I had problems with my comments set-up, so people were unable to
comment on the epiphany
rocks article except by email: I apologize to everyone who tried.
I have since fixed the comments (been away during the weekend so
couldn't do it earlier), and I am including here all the comments I
received by email.
Epiphany uses Gecko, but then elects to change the web font sizes and
default background colours, breaking a lot of sites that expect size
10pt/96dpi and white (the former of which is actually specified
somewhere in a w3c spec, I think?) - sites such as the new official GTK
site, for example.
It would be nice if these 'features' could be turned off - as nice as it
is for web pages to match the desktop theme (to a very small extent), it
doesn't work very well in a lot (the majority?) of cases.
Also, some of Firefox's extensions are quite nice - when epiphany has a
nice delicious extension (no, epilicious isn't quite enough) and the
annoying jump-to-focused element bug in gtkmozembed is fixed... and
maybe the re-parenting breaking pop-ups bug too... Then, maybe I'll move
back to Epiphany.
Perhaps WebKit will nullify the latter two of those complaints; I live
in hope :)
My take on this is: I am short-sighted and I use generally high
resolution screens (120dpi). I still prefer to be able to read the
text on my screen comfortably, regardless of what a web designer
thinks would suit me better (and I couldn't find any reference to
default font size for HTML 4.01, and I can't imagine there should be
one: 10pt/96dpi is basically a size in pixels, so if some web
designers want to force a font size of 13px, they should do that
without pretending to be a11y friendly). And no, I don't feel like
downgrading my screen dpi (I also like it to match real world sizes).
As far as extensions are concerned, they are really easy to write for
Epiphany, and if it was default in more distros, I am sure we'd see
Also, if someone is fine with this, why not set their entire GNOME
like that, and Epiphany will follow. Also, one can use a separate
.gtkrc for Epiphany as well, if they want to change theme colours.
I think you should include a link to
in your post about replacing Firefox with Ephy, so that people can vote on it.
Indeed. So everyone, here's the link above: go and
make Epiphany default. :)
On my Gutsy machine at work, I started using Epiphany a few weeks ago
because I got tired of how painfully slow FF2 was when I had a large number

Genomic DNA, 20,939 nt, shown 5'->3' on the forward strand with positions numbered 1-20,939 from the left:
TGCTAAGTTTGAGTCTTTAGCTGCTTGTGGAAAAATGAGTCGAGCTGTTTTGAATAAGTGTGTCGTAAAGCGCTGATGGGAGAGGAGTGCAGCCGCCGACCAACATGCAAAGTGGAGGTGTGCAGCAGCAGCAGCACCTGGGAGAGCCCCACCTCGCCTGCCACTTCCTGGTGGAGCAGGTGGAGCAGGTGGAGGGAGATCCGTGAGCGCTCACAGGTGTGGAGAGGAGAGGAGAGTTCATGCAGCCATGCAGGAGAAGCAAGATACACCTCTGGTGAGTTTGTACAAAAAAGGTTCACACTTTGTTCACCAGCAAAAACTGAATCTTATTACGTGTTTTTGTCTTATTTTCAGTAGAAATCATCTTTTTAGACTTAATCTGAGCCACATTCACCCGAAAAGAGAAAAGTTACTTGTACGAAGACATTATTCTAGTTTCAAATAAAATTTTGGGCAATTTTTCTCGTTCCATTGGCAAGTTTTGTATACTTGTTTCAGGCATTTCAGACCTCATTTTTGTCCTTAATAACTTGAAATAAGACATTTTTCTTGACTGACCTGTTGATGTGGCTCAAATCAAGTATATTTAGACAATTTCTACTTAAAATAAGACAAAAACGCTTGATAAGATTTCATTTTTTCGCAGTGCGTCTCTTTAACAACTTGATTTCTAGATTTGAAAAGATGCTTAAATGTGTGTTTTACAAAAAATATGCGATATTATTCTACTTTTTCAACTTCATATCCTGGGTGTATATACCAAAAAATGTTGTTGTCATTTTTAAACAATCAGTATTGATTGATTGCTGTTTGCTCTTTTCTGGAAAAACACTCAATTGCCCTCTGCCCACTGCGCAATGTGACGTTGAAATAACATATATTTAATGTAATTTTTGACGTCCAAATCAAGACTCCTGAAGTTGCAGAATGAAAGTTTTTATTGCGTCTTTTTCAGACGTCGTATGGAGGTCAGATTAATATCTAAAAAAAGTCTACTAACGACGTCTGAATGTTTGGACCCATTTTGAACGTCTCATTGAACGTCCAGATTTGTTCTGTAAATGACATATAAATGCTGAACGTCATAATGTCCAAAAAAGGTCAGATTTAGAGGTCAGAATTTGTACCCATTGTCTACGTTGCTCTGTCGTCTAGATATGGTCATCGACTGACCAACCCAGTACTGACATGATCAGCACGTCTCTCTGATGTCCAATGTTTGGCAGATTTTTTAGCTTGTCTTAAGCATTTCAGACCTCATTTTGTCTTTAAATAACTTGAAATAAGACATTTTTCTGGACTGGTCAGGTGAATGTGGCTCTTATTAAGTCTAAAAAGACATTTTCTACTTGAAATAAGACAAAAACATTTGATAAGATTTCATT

faster, not just in this case, but in browsing in general.
However, I can't use it for a large portion of my browsing because the only
flash plugins that I could easily get to work in it are far from feature
complete. Also, the big "pause button" thing it does when a flash item first
loads is annoying.
Regardless of whether or not it technically uses the same engine, some sites
render incorrectly in it. The biggest example I saw while using it
semi-regularly was Lenovo's Thinkpad configuration page. The column of
options would render in a too-narrow fixed-width column, whereas with all
other browsers I used it in (including FF2) the column would flow to fit the
window width. Clearly, the Gecko engine used in Ephy has diverged from the
one used in FF2.
Do these behaviors change in newer versions? I don't know. I, like so many
other people out there, don't have time to diverge from what is available in
I think the flash issues are probably something regarding
proprietary software (i.e. it's not trivial to use Flash 32-bit
plug-in inside 64-bit environment, but it is as possible as inside
firefox, afaik). And I only know of "pause" button in two free
software implementations that are indeed feature-incomplete, but are
quickly "getting there":
gnash. I even prefer this kind
of behaviour, but it still doesn't have anything to do Epiphany afaik:
they'd work the same in Firefox.
Again, here are some problems with rendering of pages in Epiphany,
and it could only be due to font size and colours display
(oh yes, I am using a "dark" theme, and hit a lot of those). However,
these sorts of problems happen only when web designers pretend to be
designing for usability, but combine absolute and relative measures
(and 10pt is a relative measure in terms of screen pixels). It's
simple to demonstrate the same problem with font sizes in Firefox: just
+ to enlarge the font size. Or with a
theme: just set your default colours to dark background and light
foreground, and many web sites will be messed up (yes, even
ubuntu.com, which is otherwise
wonderfully designed web site).
Ok, we can admit to living in a non-perfect world where many web
sites are broken usability-wise, but most of this would not affect a
default Epiphany installation: default colour theme is black-on-white,
and default "document" font size is 12pt, with default desktop screen
resolutions being around ~100dpi (and you get to customize fonts
in the same way you can for Firefox, just the starting default size is
But, when will those who really need better usability get it if web
browsers work around some problems in web sites to make them 'look
better' instead of 'behave better'? How are high contrast
white-on-black themes actually working in Firefox and other